I think you got the better of the Constitutional argument, given the caselaw, but I do think that at a policy level there's a huge difference between state funding of sectarian primary education and state funding of sectarian colleges. College kids going to Notre Dame on a Pell Grant just aren't that likely to be converted to Catholicism, compared to kindergarteners attending Our Lady of State-Sponsored Indoctrination. It's the difference between state sponsorship of education at religious institutions and state sponsorship of religious upbringing of children. Plus, there's the added concern that vouchers are used to facilitate white flight from public schools.

Posted by: The Fabulous Mr. Toad on January 30, 2008 at 11:19 AM | PERMALINK

College kids going to Notre Dame on a Pell Grant just aren't that likely to be converted to Catholicism, compared to kindergarteners attending Our Lady of State-Sponsored Indoctrination. It's the difference between state sponsorship of education at religious institutions and state sponsorship of religious upbringing of children. Plus, there's the added concern that vouchers are used to facilitate white flight from public schools.

You raise a valid distinction (re: indoctrination) though I don't see why college is the right line to draw. Do you believe that vouchers for private HIGH SCHOOLS would lead to this sort of indoctrination? Middle schools?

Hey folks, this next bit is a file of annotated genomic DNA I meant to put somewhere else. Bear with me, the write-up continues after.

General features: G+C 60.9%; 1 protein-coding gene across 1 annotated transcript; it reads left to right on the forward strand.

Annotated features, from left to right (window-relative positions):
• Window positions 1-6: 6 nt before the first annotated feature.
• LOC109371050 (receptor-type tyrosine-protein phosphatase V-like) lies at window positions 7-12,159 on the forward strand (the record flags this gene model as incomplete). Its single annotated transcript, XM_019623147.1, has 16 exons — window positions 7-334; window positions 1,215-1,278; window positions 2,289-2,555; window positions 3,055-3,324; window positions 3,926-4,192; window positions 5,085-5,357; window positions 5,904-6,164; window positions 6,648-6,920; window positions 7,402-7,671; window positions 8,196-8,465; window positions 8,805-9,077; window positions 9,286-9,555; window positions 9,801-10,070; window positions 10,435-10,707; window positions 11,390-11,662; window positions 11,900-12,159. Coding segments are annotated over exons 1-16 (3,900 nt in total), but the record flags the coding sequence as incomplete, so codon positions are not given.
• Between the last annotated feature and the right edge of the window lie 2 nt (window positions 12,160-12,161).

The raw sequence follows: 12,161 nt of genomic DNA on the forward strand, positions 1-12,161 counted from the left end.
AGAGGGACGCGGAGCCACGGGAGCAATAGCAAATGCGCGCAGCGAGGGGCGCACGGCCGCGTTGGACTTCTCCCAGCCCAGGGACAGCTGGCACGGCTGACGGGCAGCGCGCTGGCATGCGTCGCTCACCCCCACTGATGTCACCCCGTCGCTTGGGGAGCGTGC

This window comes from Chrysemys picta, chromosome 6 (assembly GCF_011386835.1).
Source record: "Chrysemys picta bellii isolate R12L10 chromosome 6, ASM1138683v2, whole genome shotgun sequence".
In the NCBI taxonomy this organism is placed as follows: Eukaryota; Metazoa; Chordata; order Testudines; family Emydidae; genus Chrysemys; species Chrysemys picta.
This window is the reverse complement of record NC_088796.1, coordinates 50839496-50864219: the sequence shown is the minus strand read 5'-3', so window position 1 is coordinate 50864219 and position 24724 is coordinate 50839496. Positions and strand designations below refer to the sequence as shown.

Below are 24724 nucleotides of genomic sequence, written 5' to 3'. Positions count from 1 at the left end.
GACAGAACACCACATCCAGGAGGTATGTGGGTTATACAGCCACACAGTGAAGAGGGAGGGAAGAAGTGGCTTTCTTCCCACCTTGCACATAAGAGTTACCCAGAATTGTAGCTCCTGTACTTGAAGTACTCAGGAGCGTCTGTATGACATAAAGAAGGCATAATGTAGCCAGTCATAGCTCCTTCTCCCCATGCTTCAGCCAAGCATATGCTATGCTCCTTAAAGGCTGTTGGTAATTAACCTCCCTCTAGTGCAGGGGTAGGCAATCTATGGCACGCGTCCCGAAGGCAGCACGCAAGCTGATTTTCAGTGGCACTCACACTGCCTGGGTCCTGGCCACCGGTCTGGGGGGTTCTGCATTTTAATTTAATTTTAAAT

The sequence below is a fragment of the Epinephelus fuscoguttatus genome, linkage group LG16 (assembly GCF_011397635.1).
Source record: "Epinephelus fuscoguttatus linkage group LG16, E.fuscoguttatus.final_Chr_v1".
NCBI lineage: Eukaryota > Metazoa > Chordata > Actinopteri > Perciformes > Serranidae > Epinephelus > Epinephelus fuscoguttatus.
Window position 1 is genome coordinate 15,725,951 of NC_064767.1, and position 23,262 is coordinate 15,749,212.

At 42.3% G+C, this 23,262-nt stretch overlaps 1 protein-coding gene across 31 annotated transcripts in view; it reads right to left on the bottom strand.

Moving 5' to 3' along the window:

In any event, vouchers are simply the governmental ratification of a preexisting private choice re: religious indoctrination. I have a feeling most of these kids are going to get indoctrinated anyway.

As for white flight, the public school system facilitates that just fine. And this gets into the distinction between good and bad voucher programs, a game that liberals don't want to play because they are against the concept. But one could structure voucher programs in a way that might actually increase the number of integrated schools, and bring true integration for the first time to some of the more exclusive private schools. As long as conservatives are drawing up the voucher programs, of course, that won't happen.

Posted by: Dilan Esper on January 30, 2008 at 2:36 PM | PERMALINK